Martin Stadium is an outdoor athletic stadium in Pullman, Washington, on the campus of Washington State University. It is the home field of the Washington State Cougars of the Pacific-10 Conference. The FieldTurf playing field runs an unorthodox east-west, at an elevation of 2520 feet (768 m) above sea level.
The stadium is named after Clarence D. Martin, the governor of the state of Washington from 1933–41, and a former mayor of Cheney, near Spokane and ironically, a graduate of the University of Washington. Martin Stadium opened on September 30, 1972, with a disappointing loss to Utah. Two and a half years had passed since its predecessor, the wooden Rogers Field, was significantly damaged by fire, a suspected case of arson. The WSU Cougars played all of their home games at Joe Albi Stadium in Spokane in 1970 and 1971.
As of 2006, the stadium has a seating capacity of 35,117. Since the renovation of Reser Stadium at Oregon State, Martin Stadium has fallen to last in seating capacity among Pac-10 football stadiums. The current attendance record was set during the championship year of 1997, when WSU beat Stanford in front of 40,306 fans on November 15. (The ’97 Cougar team won the Apple Cup in Seattle the following week to win the Pac-10, and played in the Rose Bowl for the first time in 67 years.) Despite the relatively small size of Martin Stadium, it has one of the highest ratios of seating capacity to population base; almost 1.6 seats per every citizen in the city of Pullman, and a seat for everyone in Whitman County.
Martin Stadium was the first college football stadium to expand by removing its 400 meter running track and lowering the playing field, in this case by 16 feet (5 m). This modification in 1979 added over 12,000 new seats, most of which were closer to the field (and the opponent’s bench). The first game following the renovation was played in October 1979, a victory over the UCLA Bruins. Following a 10-3 season and an undefeated home campaign in 2003, Martin Stadium was ranked by Sports Illustrated as one of the toughest stadiums for visiting teams in college football.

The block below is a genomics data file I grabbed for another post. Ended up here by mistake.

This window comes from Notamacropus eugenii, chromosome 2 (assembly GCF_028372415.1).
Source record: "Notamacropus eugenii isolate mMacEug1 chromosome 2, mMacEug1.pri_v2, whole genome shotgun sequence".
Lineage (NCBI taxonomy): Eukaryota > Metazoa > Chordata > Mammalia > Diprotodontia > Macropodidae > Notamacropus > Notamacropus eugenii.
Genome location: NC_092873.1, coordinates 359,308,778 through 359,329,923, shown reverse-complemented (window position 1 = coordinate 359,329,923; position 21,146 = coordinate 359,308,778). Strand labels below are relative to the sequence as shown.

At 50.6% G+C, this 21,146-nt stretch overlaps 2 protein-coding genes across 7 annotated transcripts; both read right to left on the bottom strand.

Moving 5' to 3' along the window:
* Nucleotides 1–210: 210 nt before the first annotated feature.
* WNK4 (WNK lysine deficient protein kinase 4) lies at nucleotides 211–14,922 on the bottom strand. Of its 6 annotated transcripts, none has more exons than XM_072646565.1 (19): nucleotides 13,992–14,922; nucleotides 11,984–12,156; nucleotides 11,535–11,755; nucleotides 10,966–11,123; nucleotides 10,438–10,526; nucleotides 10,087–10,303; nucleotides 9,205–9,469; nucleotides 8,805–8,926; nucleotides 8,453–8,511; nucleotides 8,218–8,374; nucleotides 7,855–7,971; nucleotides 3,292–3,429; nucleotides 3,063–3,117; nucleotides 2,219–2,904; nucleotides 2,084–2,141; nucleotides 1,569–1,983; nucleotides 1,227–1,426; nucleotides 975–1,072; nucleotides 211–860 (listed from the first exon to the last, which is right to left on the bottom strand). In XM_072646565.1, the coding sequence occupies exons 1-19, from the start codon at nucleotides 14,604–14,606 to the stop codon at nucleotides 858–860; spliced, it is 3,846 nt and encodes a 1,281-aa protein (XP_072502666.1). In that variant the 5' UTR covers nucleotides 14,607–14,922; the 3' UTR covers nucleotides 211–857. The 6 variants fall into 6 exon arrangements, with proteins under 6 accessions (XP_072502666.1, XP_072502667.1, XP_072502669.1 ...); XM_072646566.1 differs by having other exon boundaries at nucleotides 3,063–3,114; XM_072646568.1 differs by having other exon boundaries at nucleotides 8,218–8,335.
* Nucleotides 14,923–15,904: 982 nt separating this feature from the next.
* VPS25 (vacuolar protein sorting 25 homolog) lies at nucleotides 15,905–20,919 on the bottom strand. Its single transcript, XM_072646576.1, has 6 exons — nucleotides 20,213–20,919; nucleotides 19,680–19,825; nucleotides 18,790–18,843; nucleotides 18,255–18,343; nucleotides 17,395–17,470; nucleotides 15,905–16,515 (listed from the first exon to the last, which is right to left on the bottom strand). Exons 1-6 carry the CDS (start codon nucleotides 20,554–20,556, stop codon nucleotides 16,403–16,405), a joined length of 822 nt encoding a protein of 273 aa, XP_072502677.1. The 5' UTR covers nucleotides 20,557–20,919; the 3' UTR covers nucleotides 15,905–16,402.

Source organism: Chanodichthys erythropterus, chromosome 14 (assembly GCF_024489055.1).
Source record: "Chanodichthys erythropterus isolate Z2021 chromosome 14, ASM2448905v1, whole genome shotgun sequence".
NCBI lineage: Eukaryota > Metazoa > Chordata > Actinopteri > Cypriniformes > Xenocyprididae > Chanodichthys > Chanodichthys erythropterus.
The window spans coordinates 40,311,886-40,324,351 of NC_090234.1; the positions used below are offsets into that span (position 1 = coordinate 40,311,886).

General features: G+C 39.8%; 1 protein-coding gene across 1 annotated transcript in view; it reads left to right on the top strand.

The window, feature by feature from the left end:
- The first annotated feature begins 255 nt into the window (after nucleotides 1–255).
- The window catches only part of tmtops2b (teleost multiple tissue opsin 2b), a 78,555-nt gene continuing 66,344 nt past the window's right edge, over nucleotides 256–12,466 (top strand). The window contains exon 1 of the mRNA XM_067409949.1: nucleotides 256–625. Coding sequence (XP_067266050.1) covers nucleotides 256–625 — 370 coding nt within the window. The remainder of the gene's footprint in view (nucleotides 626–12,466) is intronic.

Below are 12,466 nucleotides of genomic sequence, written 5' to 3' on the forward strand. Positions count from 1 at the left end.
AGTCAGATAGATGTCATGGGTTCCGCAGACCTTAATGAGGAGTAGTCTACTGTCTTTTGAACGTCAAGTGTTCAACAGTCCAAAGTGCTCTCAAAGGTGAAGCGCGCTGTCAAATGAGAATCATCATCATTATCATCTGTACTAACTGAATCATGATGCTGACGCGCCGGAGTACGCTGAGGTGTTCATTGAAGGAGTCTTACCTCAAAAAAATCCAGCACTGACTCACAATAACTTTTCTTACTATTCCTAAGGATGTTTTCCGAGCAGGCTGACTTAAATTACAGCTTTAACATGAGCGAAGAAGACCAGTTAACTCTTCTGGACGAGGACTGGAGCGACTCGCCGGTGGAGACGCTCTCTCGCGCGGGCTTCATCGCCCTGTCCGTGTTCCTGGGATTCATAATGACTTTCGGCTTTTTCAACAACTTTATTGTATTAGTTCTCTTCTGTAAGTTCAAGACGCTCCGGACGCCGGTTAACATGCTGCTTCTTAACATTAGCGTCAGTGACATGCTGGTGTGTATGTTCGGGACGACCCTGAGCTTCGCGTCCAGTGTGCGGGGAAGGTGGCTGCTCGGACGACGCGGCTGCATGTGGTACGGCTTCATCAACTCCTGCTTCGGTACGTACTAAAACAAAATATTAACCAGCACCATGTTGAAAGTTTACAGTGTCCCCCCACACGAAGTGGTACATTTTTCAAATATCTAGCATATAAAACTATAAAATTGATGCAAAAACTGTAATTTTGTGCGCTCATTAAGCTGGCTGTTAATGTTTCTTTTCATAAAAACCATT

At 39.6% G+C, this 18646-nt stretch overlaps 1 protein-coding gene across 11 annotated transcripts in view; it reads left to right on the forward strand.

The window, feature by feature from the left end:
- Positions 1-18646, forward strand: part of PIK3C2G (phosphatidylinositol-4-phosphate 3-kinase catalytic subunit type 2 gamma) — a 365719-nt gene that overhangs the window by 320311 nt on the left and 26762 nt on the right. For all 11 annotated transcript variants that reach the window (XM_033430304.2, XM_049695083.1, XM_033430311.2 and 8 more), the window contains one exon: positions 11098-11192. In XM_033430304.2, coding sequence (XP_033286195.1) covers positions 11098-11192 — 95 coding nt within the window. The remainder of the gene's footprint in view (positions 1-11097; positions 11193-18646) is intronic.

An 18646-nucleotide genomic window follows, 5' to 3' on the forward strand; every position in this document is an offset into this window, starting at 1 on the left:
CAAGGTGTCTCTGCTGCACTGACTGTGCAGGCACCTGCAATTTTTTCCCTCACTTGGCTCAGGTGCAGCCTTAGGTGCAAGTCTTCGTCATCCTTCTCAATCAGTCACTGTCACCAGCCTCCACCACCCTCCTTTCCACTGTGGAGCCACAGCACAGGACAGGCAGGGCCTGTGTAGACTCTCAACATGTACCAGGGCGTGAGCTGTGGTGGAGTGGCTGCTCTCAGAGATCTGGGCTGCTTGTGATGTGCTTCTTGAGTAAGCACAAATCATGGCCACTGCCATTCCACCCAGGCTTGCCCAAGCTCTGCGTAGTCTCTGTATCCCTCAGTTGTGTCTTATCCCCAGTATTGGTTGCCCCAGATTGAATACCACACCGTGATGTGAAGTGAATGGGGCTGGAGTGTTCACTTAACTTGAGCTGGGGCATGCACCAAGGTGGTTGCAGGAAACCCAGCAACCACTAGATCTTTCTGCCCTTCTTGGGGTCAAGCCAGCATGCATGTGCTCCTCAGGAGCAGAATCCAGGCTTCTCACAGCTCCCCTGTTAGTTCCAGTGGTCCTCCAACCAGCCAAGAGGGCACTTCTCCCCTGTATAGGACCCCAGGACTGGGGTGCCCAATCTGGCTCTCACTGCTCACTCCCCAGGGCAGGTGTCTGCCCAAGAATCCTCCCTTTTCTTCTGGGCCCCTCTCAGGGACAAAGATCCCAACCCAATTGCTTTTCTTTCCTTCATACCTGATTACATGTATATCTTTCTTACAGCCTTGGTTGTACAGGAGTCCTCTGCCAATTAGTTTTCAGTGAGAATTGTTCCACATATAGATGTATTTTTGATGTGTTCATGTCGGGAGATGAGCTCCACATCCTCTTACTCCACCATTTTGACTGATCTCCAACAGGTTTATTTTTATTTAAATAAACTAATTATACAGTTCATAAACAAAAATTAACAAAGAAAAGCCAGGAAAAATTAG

Sharing with a Rival
For two and a half seasons, 1999-2001, the Idaho Vandals of nearby Moscow borrowed Martin Stadium to use as its home field, as Idaho transitioned from Division I-AA up to I-A. At the time, the Vandals’ Kibbie Dome was too small to support the NCAA’s attendance requirements for Division I-A. The attendance criteria for Division I-A (FBS) was changed and Idaho is now a member of the WAC in Division I FBS, and uses its own facility.
Washington State and Idaho renewed their dormant football rivalry in 1998, and matched up annually in the Battle of the Palouse for a decade. The game was played at Martin Stadium in September, although the 2003 game was curiously played far from the Palouse, 300 miles (480 km) west at Seahawks Stadium in Seattle. After a ten year renewal, new Vandal head coach Robb Akey, a former WSU defensive coordinator, stated that he preferred the game not be played every year. The game was last played in 2007.
References: Wikipedia.org (Martin Stadium)